If I took six months off to travel around Africa and I come back telling my employer, “It was an amazing, relaxing trip!” my employer doesn’t care a bit about my career break.
However, I can convince my employer that my career break was the best thing for my company by saying, “After travelling to 16 countries in Africa in six months, I now understand elements of African culture that I never could have understood by studying it from my desk for years. I’m looking forward to using this new insight to help our marketing efforts in Africa.”
On the surface, before I began the brainstorming in step 1, maybe it was just a relaxing trip.But when you think about it, I GUARANTEE you will find many benefits to your career in the long-term.
4. Include your career break on your CV
Now that you’ve brainstormed what you’ve learned, you’ve got a list of accomplishments, and you know how you want to talk to employers about your career break, it’s time to put it in black and white on your CV.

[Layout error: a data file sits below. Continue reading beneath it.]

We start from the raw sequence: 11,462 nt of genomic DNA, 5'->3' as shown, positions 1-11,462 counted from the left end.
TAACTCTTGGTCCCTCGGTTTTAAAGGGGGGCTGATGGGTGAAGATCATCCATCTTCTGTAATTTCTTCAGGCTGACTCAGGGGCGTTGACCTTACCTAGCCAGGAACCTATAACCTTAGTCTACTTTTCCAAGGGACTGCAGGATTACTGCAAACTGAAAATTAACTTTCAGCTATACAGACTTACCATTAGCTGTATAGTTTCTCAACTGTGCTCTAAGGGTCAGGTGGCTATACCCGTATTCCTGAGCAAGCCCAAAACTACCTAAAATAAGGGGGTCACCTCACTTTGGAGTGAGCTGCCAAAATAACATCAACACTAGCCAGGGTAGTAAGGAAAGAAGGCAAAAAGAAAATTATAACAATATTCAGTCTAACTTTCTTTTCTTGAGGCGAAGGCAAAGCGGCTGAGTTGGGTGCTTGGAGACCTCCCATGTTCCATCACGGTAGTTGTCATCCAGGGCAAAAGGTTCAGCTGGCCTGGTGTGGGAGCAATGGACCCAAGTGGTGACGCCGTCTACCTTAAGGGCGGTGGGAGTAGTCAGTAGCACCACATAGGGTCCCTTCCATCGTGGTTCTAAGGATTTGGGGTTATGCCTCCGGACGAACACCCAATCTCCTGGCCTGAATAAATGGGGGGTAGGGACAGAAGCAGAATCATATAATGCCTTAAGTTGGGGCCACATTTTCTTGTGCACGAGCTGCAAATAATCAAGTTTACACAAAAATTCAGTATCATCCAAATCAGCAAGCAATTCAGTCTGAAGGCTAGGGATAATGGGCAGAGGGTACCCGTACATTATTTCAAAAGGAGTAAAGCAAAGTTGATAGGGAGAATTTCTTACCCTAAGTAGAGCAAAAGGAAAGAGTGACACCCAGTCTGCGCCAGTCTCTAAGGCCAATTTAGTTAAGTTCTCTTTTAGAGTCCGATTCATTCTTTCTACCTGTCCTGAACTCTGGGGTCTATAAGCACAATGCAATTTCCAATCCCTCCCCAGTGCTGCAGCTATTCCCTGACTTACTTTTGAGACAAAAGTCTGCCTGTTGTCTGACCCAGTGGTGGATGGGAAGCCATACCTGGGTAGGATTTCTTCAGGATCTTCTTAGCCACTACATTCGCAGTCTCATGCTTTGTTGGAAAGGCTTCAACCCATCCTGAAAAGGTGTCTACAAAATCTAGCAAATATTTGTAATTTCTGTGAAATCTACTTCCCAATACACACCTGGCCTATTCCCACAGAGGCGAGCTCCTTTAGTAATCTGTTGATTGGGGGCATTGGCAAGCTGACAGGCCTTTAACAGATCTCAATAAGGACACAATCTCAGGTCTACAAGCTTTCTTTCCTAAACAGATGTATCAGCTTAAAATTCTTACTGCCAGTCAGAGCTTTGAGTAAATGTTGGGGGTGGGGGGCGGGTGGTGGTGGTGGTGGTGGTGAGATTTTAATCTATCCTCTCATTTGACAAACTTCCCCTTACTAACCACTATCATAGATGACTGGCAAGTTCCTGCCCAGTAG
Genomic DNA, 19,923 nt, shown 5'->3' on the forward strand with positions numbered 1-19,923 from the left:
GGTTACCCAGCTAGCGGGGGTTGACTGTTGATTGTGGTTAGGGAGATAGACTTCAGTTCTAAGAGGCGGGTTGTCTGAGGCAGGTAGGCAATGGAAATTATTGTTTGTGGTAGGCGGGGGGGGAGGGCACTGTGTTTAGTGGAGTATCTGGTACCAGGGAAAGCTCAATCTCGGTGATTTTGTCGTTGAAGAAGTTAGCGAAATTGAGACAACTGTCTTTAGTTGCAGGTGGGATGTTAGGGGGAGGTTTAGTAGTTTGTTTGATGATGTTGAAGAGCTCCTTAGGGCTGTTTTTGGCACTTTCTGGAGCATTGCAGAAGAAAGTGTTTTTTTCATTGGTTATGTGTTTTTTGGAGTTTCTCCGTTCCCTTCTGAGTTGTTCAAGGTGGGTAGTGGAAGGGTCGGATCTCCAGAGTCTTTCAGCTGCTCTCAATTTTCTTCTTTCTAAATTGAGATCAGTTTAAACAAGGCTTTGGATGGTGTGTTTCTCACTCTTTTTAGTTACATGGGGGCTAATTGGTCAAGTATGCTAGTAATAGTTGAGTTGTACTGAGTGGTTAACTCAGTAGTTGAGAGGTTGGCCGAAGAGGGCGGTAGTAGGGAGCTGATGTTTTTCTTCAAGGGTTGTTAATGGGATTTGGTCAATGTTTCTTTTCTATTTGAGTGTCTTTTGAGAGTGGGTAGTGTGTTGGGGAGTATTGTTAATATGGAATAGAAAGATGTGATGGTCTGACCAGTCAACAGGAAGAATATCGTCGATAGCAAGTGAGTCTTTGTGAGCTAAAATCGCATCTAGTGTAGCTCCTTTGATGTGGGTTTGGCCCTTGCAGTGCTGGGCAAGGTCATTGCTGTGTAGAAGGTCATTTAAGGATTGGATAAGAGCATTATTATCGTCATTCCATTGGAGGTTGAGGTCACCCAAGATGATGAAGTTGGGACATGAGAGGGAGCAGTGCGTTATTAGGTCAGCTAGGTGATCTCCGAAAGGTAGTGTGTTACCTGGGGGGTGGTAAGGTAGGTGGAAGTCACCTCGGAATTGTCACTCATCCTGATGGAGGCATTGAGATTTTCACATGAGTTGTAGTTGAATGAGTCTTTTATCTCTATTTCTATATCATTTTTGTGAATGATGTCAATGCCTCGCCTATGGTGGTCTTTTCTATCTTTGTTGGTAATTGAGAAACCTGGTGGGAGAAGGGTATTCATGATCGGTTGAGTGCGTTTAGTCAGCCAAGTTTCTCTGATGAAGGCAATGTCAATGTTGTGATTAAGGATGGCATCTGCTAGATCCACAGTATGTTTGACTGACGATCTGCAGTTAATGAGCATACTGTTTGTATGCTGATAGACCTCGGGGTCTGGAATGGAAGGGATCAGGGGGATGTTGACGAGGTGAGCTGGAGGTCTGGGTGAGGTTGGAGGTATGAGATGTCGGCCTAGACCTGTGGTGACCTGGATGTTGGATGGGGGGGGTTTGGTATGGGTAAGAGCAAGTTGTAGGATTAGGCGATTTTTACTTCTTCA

If your career break aligns perfectly with your professional experience, by all means include it under professional experience on your CV. It’s okay if you were not paid. If you were serving as a volunteer and your responsibilities are very similar to your career, include it there.
Let me give you a couple of examples:
Example 1: You are a graphic designer. You took a career break to volunteer (unpaid) in Vietnam building houses. The organisation you were working with decided to redesign their website while you were there and asked for your help. You did all the graphic design for the website and a lot of the coding, which you learned “on the job.” Include it under professional experience? Absolutely. You used your graphic design skills plus you learned some new related skills which might be beneficial to your employer.